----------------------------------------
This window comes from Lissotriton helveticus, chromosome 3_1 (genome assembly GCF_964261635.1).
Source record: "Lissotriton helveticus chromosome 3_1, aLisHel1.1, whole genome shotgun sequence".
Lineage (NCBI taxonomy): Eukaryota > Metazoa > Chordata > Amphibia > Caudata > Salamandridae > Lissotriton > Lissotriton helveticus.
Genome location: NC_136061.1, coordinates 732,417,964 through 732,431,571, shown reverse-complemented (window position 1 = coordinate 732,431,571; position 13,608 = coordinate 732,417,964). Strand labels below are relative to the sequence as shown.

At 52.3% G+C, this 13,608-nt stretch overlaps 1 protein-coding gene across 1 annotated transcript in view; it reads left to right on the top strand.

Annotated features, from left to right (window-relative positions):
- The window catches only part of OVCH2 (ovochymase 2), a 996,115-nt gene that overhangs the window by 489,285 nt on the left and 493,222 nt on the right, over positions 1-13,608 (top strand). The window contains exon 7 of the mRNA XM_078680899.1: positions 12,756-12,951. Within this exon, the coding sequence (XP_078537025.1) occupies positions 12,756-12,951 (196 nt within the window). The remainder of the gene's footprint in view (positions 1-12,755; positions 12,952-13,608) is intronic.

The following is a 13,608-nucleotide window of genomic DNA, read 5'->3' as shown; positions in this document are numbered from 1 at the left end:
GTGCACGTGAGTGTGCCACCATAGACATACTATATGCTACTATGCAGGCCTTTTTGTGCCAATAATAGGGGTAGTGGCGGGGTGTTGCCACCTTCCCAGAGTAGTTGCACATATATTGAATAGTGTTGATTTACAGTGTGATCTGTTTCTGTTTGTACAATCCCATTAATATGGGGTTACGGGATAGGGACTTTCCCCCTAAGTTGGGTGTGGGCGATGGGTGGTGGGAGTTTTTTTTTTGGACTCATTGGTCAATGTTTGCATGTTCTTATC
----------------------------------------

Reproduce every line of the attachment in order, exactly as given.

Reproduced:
This window comes from Lissotriton helveticus, chromosome 3_1 (genome assembly GCF_964261635.1).
Source record: "Lissotriton helveticus chromosome 3_1, aLisHel1.1, whole genome shotgun sequence".
Lineage (NCBI taxonomy): Eukaryota > Metazoa > Chordata > Amphibia > Caudata > Salamandridae > Lissotriton > Lissotriton helveticus.
Genome location: NC_136061.1, coordinates 732,417,964 through 732,431,571, shown reverse-complemented (window position 1 = coordinate 732,431,571; position 13,608 = coordinate 732,417,964). Strand labels below are relative to the sequence as shown.

At 52.3% G+C, this 13,608-nt stretch overlaps 1 protein-coding gene across 1 annotated transcript in view; it reads left to right on the top strand.

Annotated features, from left to right (window-relative positions):
- The window catches only part of OVCH2 (ovochymase 2), a 996,115-nt gene that overhangs the window by 489,285 nt on the left and 493,222 nt on the right, over positions 1-13,608 (top strand). The window contains exon 7 of the mRNA XM_078680899.1: positions 12,756-12,951. Within this exon, the coding sequence (XP_078537025.1) occupies positions 12,756-12,951 (196 nt within the window). The remainder of the gene's footprint in view (positions 1-12,755; positions 12,952-13,608) is intronic.

The following is a 13,608-nucleotide window of genomic DNA, read 5'->3' as shown; positions in this document are numbered from 1 at the left end:
GTGCACGTGAGTGTGCCACCATAGACATACTATATGCTACTATGCAGGCCTTTTTGTGCCAATAATAGGGGTAGTGGCGGGGTGTTGCCACCTTCCCAGAGTAGTTGCACATATATTGAATAGTGTTGATTTACAGTGTGATCTGTTTCTGTTTGTACAATCCCATTAATATGGGGTTACGGGATAGGGACTTTCCCCCTAAGTTGGGTGTGGGCGATGGGTGGTGGGAGTTTTTTTTTTGGACTCATTGGTCAATGTTTGCATGTTCTTATC